I recently read a poem about how spring goes on regardless of this pandemic. Since spring brings me joy, I’m choosing to spend as much time seeking out the treats mother nature provides in this all-too-short season.

2020 is proving to be a spring I’d rather forget. I like many others, most likely including yourself, are wishing we could fast forward into summer and be done with Stay Home orders. I’ve learned to let go of things I can’t control and instead focus on those things I can such as my personal happiness. The dark short days of winter can bring on bouts of depression, something I’m more likely to avoid in spring when I happily languish in the warm sunny days. Instead of travel and backpacking, I spent time running, biking and walking primarily from my house. My car didn’t leave my garage for three weeks.

I discovered and fell in love with these rock roses.

Since I’m missing my wilderness wildflowers, I really appreciate neighbors who share their blooms.

The Sacramento River runs through town bordered on both sides by about 20 miles in trails. It’s within walking distance of my house and gives me plentiful green space and a place to breathe.

The trail harbored these colorful jewels.

When I finally decided to drive 10 miles to a dirt trail, I found so much joy.

With flowers lining the trail, I didn’t even mind hiking through lands dominated by fire.

I’d never seen such a mass dispersion of pussy ears (aka Calochortus tolmiei). If this was all I’d seen I would have been happy.

But no, my treasure hunt continued. What a delightful way to spend a few hours.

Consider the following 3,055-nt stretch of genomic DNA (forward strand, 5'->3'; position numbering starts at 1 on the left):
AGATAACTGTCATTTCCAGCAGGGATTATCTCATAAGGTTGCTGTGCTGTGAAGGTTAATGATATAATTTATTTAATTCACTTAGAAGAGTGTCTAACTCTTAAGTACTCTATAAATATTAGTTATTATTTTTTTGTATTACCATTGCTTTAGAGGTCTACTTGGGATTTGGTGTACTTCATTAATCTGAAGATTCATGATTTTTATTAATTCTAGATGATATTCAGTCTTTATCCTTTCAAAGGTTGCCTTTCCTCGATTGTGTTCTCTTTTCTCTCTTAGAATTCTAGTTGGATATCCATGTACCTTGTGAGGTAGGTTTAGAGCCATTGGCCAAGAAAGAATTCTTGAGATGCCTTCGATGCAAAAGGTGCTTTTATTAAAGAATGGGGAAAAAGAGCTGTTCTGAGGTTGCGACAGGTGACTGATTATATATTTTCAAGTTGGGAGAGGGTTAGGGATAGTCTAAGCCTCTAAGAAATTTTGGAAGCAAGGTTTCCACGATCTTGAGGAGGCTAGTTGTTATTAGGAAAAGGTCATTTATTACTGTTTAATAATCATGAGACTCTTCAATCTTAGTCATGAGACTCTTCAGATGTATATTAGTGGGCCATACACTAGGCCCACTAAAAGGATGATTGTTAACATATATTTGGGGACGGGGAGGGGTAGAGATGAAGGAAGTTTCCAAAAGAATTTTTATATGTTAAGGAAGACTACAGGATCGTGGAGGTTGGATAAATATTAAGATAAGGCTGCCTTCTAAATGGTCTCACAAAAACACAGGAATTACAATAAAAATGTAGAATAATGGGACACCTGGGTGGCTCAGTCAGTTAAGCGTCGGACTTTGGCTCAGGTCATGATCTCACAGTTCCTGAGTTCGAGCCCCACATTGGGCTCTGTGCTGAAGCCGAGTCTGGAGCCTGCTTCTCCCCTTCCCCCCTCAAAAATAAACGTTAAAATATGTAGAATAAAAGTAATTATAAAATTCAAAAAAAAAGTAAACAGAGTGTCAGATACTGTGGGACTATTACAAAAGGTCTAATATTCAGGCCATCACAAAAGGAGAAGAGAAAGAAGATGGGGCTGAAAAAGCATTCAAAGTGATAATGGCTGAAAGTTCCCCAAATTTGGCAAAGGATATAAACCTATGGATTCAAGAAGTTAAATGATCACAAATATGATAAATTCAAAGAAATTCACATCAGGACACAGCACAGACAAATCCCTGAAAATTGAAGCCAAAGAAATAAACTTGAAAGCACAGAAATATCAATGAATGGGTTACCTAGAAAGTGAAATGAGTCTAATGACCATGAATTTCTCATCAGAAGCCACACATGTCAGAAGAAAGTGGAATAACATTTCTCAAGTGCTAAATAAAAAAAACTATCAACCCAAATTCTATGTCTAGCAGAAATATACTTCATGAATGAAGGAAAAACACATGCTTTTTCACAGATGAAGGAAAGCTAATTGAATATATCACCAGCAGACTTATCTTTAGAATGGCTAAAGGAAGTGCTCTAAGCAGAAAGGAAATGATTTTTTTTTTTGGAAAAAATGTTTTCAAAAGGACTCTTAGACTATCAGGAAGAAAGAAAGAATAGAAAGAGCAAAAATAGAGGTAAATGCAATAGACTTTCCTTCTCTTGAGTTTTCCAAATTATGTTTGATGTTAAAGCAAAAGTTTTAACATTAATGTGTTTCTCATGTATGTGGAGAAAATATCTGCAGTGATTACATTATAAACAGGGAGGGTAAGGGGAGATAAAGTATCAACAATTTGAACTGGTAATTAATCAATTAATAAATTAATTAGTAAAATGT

I stopped at Black Bear Pass where I found this wreath, which I though was a lovely tribute to the aftermath of the 2018 Carr Fire. When I got home and was processing my photos I couldn’t believe what I saw at the base of the stump. It took some work to lighten enough to see the surprise. I still can’t believe I didn’t see it when I was taking the photo. My guess it was hauled up on horses.

I finally decided to drive a bit further for my next hike and was thrilled to find these beauties.


I closed out the month hiking among more of nature’s jewels. I hope you all made the most of this forced pause.

What will May bring? Maybe some waterfalls to go along with more wildflowers? The draft policy for opening my home county indicates a ban on non-essential travel out of the county. Will I continuing being just a tiny bit of a rebel? We topped 90F degrees so that’ll be my motivation if nothing else. Air conditioner vs wilderness?

MT – Glacier NP – Going to the Sun Road . . . where 2 are better than 4

Experiencing Glacier National Park has been tops on my list for the past few years. While I wasn’t planning an April visit, it seemed destined. When it became apparent Utah’s tourism season had arrived, I escaped to the north spending time in Wyoming visiting Flaming Gorge NRA, Wind River RangeGrand Tetons NP, and Yellowstone NP before continuing onward to Montana and eventually to Glacier NP. First stop was Lake McDonald.

Crews were working hard to open the Going-to-the-Sun Road, but with it still closed I had limited options for early season camping and hiking. Apgar is only open to tent camping and since I planned to sleep in my car, Saint Mary was my best option. It took me a couple hours to reach the northeast side of the park.